The TSX sank by 1.28 per cent today despite data showing easing inflation.
Tech stocks were weighed down by Canadian 10-year government bond yields rising to 3.4 per cent today from 3.3 per cent in the previous session. The sector has added 0.56 per cent over the past month and lost 5.34 per cent YoY.
Meanwhile, consumer stocks mirrored 1.62-per-cent losses in the broad U.S. market, dragging the TSX further down. Consumer discretionary stocks have lost 3.2 per cent over the past month and added 0.62 per cent YoY.
Inflation came in at a lower-than-expected 5.9 per cent in January, which is down from 6.3 per cent in December and 8.1 per cent in June, and 0.2 per cent lower than projected by a Bloomberg survey of economists. On a monthly basis, CPI rose 0.5 per cent in January, against expectations of 0.7 per cent.
The cost of cellular services and passenger cars played key roles in the deceleration. Higher prices for gasoline (up 2.9 per cent YoY), food (up 10.4 per cent YoY)) and interest costs (mortgage interest cost index up 21.2 per cent) contributed the most to price gains.
January’s reading, reported today by Statistics Canada, adds credence to the Bank of Canada’s (BoC) previously announced plan to hold off on rate hikes at 4.5 per cent, dependent on available data. The BoC’s next interest rate decision is on March 8.
Contradictorily, Canadian retail sales added 0.5 per cent in December to $62.1 billion, spurred on by higher sales of motor vehicles and parts (up 3.8 per cent), general merchandise (up 1.7 per cent), and overall transaction volume (up 1.3 per cent). Statistics Canada’s preliminary estimate for January is 0.7 per cent.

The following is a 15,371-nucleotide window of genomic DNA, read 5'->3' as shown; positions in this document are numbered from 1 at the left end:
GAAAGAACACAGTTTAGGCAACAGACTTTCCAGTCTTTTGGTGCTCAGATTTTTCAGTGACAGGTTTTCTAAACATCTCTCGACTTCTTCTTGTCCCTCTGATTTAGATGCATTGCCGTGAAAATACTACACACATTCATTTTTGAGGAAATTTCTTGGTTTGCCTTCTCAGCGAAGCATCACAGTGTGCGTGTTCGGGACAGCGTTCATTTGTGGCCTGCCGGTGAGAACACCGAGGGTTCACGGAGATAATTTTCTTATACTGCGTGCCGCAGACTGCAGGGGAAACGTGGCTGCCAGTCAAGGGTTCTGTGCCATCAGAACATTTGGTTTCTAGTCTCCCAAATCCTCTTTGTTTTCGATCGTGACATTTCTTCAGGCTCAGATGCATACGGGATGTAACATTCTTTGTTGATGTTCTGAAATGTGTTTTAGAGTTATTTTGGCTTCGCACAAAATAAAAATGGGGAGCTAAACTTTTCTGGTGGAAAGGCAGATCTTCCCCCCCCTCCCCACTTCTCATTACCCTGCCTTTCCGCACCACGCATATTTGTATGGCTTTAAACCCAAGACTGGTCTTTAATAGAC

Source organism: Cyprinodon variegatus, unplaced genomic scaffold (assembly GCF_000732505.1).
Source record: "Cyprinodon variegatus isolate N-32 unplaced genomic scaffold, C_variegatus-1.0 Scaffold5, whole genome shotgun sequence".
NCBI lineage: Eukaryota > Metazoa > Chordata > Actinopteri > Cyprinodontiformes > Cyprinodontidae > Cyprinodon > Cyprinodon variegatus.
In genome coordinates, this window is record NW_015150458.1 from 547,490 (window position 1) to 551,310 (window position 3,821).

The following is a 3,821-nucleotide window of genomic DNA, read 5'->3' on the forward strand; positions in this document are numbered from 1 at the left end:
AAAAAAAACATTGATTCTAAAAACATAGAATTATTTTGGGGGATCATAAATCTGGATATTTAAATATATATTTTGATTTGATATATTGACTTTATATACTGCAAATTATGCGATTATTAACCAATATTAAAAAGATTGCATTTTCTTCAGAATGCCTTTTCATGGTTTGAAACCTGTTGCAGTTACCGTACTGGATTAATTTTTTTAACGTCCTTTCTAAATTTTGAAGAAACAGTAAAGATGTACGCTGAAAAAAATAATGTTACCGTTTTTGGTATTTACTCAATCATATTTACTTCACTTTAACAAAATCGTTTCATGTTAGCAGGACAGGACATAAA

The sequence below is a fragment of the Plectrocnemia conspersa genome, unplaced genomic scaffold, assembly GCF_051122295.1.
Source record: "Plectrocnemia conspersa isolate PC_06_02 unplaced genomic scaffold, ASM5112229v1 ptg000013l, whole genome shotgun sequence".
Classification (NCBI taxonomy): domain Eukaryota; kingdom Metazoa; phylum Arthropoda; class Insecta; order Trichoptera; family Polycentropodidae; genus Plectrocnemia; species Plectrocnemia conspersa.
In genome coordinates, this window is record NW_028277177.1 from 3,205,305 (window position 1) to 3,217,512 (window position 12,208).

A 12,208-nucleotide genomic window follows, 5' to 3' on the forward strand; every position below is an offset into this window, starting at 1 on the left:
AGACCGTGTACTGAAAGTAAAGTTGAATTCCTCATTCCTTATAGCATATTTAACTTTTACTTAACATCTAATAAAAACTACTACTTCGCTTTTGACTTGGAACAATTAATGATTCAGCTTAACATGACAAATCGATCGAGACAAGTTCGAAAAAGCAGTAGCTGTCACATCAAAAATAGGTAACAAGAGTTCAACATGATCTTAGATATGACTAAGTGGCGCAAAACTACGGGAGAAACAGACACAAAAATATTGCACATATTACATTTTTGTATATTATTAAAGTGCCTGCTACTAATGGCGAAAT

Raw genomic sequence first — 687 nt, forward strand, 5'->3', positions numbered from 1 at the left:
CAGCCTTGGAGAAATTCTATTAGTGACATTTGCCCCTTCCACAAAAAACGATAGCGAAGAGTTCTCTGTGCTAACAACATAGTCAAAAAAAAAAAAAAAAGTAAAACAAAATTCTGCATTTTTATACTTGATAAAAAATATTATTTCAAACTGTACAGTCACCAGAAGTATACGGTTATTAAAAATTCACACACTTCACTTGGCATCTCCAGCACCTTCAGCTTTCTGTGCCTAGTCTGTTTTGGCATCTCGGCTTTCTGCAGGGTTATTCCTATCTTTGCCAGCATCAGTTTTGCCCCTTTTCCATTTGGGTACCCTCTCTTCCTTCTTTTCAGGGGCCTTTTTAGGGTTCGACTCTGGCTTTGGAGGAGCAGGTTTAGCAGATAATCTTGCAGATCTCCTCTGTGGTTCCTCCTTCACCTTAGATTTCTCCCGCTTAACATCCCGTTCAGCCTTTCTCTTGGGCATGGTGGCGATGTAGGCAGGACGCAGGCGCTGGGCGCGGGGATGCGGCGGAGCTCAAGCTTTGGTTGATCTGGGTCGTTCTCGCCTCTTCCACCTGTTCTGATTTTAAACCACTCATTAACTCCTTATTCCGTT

Consumer strength – which includes no retail sales growth in November and a gain of 1.3 per cent in October – is due to record low unemployment and strong wage gains taking the bite out of inflation.
BoC Governor Tiff Macklem expects economic output near zero in the first three quarters of 2023, with headline CPI falling to 3 per cent by mid-year, and to 2 per cent by 2024.
January inflation numbers follow the addition of 150,000 jobs to the Canadian economy, which was 10x above expectations and the fifth-straight month of increases.
The TSX’s year-to-date return stands at 4.61 per cent.
The U.S. market’s Tuesday performance cuts its year-to-date return to 4.42 per cent.
Last month’s and YTD figures for Developed International Markets are -0.24 per cent and 4.92 per cent while Emerging Markets came in at -4.84 per cent and 1.86 per cent, respectively.
This year’s TSX Venture 50 shows how investor preferences are shifting to energy transition companies, whose value creation is tied to a lower-carbon global energy infrastructure. That said, oil and gas companies also managed a stellar 2022, with Venture 50 winners in the sector growing by 89 per cent as a whole. In line with these favoured sectors, TMH readers ended last week focused on a trio of commodity-centric stories:
Cenovus (CVE) reduced its net debt to $4.3 billion, a decline of more than $5.3 billion YoY.
Lithium Americas (LAC) closed the initial tranche of a US$650 million investment by General Motors.
Finally, Sokoman Minerals’ (SIC) final assays from its most recent drill program have returned its best-ever results.
Notable capital raises over the past few days include Canopy Growth, Victory Battery Metals and GFG Resources.